In 1948, members of three families that had long been involved in woodwind instrument manufacture and repair came together to form T. W. Howarth & Co. and the founding directors were Thomas Howarth, George Ingram and Frederick Mooney.

Tom Howarth worked as a saxophone assembler at Emmanuel Lewin where saxophones were manufactured from imported French parts, before joining his father’s business, ‘George Howarth’, based in York Street Marylebone.


George Ingram left school to undertake a woodwind instrument making apprenticeship with the Louis Musical Instrument Company, which was considered the best professional woodwind instrument maker of the pre-war period. After his apprenticeship he was taken on full-time as a key maker, becoming one of their most skilled craftsmen.

Fred Mooney learnt his trade from several instrument repairers and assemblers operating between the wars including a period at the Premier Drum Company and at the military band instrument maker Besson. At Besson he specialised in making clarinets.


World War II saw the end of several instrument manufacturers, including Louis, as many skilled technicians turned to war work or active service. Boosey & Hawkes continued to flourish, however, making parts for armaments as well as military band instruments, and our three founders met under its employ.

50s Oboists

Tom Howarth established an instrument repair shop in Blandford Street & it was there that the three made the tools to manufacture oboes. Their first (serial number 1001) was stamped Howarth & Co., London, as the Howarth name was already well known due to the York Street business. It was purchased in April 1948 by Edward ‘The Duke’ Selwyn, principal oboist in the BBC Symphony Orchestra. The Company flourished, quickly establishing a reputation for manufacturing fine quality oboes. In 1952, Tom Howarth resigned after a disagreement with his partners, but the Howarth name was retained due to its high esteem.


In the early years five oboe models were developed. The S1 was a simple octave thumb-plate ring model oboe, the S2 featured semi-automatic octaves and the S3 was an open hole conservatoire system oboe. The S4 was the same as the S3, but with fully automatic octaves. The first full Gillet system S5 was made in 1950, purchased by Michael Dobson, latterly professor of oboe at the Royal Academy of Music. The S5 became the standard plateau conservatoire model oboe, often made with an added thumb-plate for English players.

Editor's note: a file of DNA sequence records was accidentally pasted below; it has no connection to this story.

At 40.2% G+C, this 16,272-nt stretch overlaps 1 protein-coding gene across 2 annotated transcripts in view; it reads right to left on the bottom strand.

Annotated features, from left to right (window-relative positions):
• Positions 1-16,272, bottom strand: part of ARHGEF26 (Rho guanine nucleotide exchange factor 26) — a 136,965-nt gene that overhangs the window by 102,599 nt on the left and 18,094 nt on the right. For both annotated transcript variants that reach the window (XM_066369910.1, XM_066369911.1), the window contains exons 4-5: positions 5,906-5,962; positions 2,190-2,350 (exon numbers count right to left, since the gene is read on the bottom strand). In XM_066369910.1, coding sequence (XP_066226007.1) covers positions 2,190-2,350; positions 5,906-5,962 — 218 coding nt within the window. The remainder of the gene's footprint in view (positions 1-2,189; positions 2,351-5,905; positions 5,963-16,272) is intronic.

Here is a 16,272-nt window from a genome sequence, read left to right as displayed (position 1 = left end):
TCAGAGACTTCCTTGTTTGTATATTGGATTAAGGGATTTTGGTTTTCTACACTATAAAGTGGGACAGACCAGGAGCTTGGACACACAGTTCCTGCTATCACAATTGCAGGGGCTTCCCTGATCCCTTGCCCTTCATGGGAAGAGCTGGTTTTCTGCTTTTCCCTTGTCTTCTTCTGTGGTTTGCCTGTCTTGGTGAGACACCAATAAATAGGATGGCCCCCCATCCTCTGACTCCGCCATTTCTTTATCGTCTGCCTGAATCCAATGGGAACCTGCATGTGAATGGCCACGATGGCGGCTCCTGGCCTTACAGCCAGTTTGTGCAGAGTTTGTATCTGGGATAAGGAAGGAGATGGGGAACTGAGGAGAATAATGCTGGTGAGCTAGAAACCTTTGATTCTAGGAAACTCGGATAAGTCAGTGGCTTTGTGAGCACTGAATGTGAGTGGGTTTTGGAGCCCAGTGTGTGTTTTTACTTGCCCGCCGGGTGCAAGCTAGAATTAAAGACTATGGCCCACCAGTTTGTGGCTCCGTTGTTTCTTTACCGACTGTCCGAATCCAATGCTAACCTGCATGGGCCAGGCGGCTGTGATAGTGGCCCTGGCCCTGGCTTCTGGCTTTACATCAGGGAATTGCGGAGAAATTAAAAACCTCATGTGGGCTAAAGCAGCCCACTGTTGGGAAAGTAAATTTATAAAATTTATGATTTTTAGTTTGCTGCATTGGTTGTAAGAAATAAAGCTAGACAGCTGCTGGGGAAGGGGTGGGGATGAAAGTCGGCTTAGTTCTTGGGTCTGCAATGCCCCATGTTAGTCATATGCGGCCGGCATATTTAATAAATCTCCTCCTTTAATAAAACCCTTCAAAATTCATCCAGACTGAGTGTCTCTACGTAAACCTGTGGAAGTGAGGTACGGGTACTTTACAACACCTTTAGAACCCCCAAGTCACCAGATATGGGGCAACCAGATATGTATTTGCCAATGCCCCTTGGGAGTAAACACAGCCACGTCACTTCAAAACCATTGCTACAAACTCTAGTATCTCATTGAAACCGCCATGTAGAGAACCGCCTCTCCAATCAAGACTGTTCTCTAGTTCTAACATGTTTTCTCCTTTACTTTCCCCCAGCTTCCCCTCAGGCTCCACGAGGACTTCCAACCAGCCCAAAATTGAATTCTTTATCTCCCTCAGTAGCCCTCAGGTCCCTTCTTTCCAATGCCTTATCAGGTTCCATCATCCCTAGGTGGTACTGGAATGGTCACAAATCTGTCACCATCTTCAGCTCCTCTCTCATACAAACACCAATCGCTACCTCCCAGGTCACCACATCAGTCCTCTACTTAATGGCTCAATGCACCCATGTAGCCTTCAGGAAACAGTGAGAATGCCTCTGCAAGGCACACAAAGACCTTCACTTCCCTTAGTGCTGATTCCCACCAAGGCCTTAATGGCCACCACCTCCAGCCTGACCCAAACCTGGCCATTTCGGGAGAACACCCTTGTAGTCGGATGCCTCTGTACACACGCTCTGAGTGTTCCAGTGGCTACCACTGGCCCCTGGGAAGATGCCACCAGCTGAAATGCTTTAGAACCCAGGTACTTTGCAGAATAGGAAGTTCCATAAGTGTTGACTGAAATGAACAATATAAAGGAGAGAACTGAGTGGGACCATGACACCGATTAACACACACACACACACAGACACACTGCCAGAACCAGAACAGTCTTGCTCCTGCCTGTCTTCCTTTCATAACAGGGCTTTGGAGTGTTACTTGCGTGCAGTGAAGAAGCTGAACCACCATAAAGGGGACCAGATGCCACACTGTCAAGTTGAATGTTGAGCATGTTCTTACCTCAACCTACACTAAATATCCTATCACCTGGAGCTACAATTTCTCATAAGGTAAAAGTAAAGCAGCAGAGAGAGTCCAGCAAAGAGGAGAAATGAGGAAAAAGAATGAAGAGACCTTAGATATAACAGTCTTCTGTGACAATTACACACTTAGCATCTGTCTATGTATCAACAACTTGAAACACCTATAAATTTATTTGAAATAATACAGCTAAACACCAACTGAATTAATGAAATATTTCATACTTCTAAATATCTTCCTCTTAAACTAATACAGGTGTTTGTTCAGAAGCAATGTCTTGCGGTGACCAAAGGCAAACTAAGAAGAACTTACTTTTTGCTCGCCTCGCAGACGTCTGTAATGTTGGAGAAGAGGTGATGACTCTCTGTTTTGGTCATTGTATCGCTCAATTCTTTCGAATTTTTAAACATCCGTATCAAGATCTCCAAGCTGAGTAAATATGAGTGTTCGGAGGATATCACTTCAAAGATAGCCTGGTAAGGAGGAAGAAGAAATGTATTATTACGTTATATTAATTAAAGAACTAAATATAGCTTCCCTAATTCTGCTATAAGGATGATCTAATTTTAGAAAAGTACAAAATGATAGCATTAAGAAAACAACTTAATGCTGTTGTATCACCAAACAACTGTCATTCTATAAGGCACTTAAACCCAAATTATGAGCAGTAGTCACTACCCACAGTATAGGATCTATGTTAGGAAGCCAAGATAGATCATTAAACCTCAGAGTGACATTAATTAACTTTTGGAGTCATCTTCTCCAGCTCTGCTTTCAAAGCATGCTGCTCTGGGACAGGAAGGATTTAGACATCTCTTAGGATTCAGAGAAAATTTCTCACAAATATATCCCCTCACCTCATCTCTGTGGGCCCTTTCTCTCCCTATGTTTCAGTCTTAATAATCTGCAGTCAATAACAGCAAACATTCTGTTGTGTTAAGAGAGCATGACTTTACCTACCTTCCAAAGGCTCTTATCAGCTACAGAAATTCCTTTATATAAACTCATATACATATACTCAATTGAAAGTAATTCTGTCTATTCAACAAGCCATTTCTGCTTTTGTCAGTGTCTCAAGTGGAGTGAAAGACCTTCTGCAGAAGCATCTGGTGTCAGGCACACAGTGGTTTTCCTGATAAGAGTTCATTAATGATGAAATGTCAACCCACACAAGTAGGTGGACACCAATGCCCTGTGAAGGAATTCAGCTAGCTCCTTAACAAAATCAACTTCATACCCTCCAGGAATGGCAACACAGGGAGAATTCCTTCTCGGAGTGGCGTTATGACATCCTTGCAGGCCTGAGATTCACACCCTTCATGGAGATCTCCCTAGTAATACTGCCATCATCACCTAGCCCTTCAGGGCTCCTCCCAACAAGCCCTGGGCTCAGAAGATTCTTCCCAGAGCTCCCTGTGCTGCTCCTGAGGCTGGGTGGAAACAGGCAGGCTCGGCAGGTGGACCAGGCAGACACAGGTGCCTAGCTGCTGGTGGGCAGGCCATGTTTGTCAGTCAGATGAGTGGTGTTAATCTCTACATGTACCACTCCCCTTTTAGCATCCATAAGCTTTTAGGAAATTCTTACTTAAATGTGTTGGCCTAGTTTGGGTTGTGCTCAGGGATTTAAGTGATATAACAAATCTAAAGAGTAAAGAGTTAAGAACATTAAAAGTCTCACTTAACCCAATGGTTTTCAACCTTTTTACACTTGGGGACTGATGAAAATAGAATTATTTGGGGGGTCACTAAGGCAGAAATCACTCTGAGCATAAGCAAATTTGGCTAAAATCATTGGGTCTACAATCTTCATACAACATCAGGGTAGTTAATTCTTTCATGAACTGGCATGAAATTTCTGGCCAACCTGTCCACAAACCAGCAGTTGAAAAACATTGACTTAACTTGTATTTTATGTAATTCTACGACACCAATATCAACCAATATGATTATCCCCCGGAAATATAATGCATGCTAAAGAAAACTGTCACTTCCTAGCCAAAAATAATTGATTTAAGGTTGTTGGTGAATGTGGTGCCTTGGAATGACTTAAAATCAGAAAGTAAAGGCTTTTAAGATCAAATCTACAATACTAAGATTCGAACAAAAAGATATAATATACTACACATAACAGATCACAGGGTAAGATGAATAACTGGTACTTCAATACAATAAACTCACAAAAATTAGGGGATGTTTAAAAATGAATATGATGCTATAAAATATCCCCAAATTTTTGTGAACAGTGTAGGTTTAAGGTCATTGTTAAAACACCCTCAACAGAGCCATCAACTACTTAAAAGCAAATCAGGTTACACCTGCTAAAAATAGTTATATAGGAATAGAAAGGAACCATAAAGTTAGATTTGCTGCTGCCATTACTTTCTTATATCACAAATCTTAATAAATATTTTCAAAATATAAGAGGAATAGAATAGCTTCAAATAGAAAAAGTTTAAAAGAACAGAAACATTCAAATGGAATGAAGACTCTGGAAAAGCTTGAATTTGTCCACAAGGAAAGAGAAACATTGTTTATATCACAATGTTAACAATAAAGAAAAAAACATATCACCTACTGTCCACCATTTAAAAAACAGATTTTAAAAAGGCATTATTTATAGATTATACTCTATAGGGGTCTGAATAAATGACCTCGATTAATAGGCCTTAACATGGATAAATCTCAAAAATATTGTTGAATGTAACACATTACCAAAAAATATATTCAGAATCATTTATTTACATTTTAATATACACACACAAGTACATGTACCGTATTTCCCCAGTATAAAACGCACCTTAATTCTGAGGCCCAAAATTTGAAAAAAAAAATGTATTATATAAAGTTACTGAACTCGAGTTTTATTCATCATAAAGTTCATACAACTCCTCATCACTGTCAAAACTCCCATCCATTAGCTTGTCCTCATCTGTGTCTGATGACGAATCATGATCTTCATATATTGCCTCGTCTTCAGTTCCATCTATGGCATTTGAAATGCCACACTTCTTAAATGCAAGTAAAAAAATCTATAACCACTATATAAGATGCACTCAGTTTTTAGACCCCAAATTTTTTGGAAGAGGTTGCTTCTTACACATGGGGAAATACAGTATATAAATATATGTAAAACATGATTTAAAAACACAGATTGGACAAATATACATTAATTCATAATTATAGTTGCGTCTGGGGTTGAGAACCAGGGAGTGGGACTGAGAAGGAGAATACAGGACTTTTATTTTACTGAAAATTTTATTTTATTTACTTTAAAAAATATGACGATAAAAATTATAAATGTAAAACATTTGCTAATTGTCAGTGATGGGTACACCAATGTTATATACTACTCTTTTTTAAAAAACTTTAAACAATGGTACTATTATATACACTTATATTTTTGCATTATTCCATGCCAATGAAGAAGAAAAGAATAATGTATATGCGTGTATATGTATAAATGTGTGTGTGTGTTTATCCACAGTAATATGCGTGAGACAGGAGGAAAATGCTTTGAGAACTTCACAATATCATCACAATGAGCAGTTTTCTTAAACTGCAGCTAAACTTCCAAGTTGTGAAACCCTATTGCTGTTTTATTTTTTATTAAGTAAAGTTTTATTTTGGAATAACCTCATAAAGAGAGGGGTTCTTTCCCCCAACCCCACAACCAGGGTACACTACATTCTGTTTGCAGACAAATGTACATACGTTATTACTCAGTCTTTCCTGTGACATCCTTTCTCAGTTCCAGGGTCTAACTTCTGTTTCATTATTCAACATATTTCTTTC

In 1968 due to redevelopment, TW Howarth & Co moved from Blandford Street to 31 Chiltern Street, where the Company remains today. In 1973, with the founders contemplating retirement, the firm was put up for sale.

Harry Baker had a reed making business which supplied the Howarth shop, and three of his young employees, Nigel Clark, John Pullen and Paul Lowdell, formed a consortium to buy the firm. Harry became a fourth member, as his seniority assisted the youngsters in their need for financial backing.


The Company thrived and quickly became in need of more space. So, in 1976, under John Pullen’s leadership, manufacturing was moved out of London, first to Partridge Green in West Sussex, then to Worthing, where it remains today. At the same time Harry Baker retired and Paul Lowdell left the firm.

After 29 years, John Pullen retired in 2002, selling his share in the Company to Jeremy Walsworth, who had joined the firm in 1981. Jeremy began a systematic modernisation of the manufacturing of our instruments.


From three founders in a humble workshop, today Howarth employs fifty-five people, split between the London and Worthing sites. In 2018, after 45 years, Managing Director Nigel Clark retired, and Jeremy became the sole Director. With his own retirement looming, Jeremy established the Company as an Employee Ownership Trust in 2021, an increasingly popular model which allows a business to be left safely in the hands of its employees, and in doing so, ensuring the long-term success of the business and allowing its staff a share in Company profits.

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